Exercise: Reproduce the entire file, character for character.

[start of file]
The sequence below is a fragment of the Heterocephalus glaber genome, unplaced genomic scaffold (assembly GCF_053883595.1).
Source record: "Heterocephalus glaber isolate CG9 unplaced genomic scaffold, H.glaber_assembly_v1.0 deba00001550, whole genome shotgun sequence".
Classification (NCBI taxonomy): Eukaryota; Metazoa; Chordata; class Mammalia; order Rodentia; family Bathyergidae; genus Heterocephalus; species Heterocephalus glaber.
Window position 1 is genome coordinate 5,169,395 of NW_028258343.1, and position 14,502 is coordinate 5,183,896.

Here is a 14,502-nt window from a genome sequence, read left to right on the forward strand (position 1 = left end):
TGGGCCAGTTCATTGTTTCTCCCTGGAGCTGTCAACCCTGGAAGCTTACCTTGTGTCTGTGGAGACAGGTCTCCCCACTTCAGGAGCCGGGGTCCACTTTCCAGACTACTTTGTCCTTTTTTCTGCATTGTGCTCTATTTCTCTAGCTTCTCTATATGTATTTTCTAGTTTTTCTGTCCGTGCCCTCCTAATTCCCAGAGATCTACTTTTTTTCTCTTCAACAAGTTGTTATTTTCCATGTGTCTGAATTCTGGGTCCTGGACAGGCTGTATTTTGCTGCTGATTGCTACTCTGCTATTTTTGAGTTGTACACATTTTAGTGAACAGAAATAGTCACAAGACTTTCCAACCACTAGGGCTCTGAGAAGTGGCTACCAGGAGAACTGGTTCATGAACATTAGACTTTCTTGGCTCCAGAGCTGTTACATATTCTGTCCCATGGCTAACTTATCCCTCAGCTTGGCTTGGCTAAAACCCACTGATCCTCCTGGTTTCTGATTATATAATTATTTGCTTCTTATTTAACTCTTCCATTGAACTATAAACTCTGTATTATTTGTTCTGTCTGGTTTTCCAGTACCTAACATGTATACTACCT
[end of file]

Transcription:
The sequence below is a fragment of the Heterocephalus glaber genome, unplaced genomic scaffold (assembly GCF_053883595.1).
Source record: "Heterocephalus glaber isolate CG9 unplaced genomic scaffold, H.glaber_assembly_v1.0 deba00001550, whole genome shotgun sequence".
Classification (NCBI taxonomy): Eukaryota; Metazoa; Chordata; class Mammalia; order Rodentia; family Bathyergidae; genus Heterocephalus; species Heterocephalus glaber.
Window position 1 is genome coordinate 5,169,395 of NW_028258343.1, and position 14,502 is coordinate 5,183,896.

Here is a 14,502-nt window from a genome sequence, read left to right on the forward strand (position 1 = left end):
TGGGCCAGTTCATTGTTTCTCCCTGGAGCTGTCAACCCTGGAAGCTTACCTTGTGTCTGTGGAGACAGGTCTCCCCACTTCAGGAGCCGGGGTCCACTTTCCAGACTACTTTGTCCTTTTTTCTGCATTGTGCTCTATTTCTCTAGCTTCTCTATATGTATTTTCTAGTTTTTCTGTCCGTGCCCTCCTAATTCCCAGAGATCTACTTTTTTTCTCTTCAACAAGTTGTTATTTTCCATGTGTCTGAATTCTGGGTCCTGGACAGGCTGTATTTTGCTGCTGATTGCTACTCTGCTATTTTTGAGTTGTACACATTTTAGTGAACAGAAATAGTCACAAGACTTTCCAACCACTAGGGCTCTGAGAAGTGGCTACCAGGAGAACTGGTTCATGAACATTAGACTTTCTTGGCTCCAGAGCTGTTACATATTCTGTCCCATGGCTAACTTATCCCTCAGCTTGGCTTGGCTAAAACCCACTGATCCTCCTGGTTTCTGATTATATAATTATTTGCTTCTTATTTAACTCTTCCATTGAACTATAAACTCTGTATTATTTGTTCTGTCTGGTTTTCCAGTACCTAACATGTATACTACCT